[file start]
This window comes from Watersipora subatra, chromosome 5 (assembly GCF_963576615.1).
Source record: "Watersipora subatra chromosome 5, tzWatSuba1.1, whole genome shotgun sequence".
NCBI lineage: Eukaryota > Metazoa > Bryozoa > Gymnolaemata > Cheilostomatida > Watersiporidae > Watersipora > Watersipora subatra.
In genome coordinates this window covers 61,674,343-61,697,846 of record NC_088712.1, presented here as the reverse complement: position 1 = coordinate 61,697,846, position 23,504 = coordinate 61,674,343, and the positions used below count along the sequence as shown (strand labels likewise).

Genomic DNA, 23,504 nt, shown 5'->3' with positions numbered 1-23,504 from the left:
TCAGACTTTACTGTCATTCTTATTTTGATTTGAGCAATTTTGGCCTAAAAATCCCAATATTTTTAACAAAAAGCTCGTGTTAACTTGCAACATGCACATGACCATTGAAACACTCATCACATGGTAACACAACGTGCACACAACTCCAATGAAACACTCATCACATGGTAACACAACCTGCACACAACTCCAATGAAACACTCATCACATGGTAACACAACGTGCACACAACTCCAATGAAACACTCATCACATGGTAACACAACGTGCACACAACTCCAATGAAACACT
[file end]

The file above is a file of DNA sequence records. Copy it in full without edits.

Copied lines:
This window comes from Watersipora subatra, chromosome 5 (assembly GCF_963576615.1).
Source record: "Watersipora subatra chromosome 5, tzWatSuba1.1, whole genome shotgun sequence".
NCBI lineage: Eukaryota > Metazoa > Bryozoa > Gymnolaemata > Cheilostomatida > Watersiporidae > Watersipora > Watersipora subatra.
In genome coordinates this window covers 61,674,343-61,697,846 of record NC_088712.1, presented here as the reverse complement: position 1 = coordinate 61,697,846, position 23,504 = coordinate 61,674,343, and the positions used below count along the sequence as shown (strand labels likewise).

Genomic DNA, 23,504 nt, shown 5'->3' with positions numbered 1-23,504 from the left:
TCAGACTTTACTGTCATTCTTATTTTGATTTGAGCAATTTTGGCCTAAAAATCCCAATATTTTTAACAAAAAGCTCGTGTTAACTTGCAACATGCACATGACCATTGAAACACTCATCACATGGTAACACAACGTGCACACAACTCCAATGAAACACTCATCACATGGTAACACAACCTGCACACAACTCCAATGAAACACTCATCACATGGTAACACAACGTGCACACAACTCCAATGAAACACTCATCACATGGTAACACAACGTGCACACAACTCCAATGAAACACT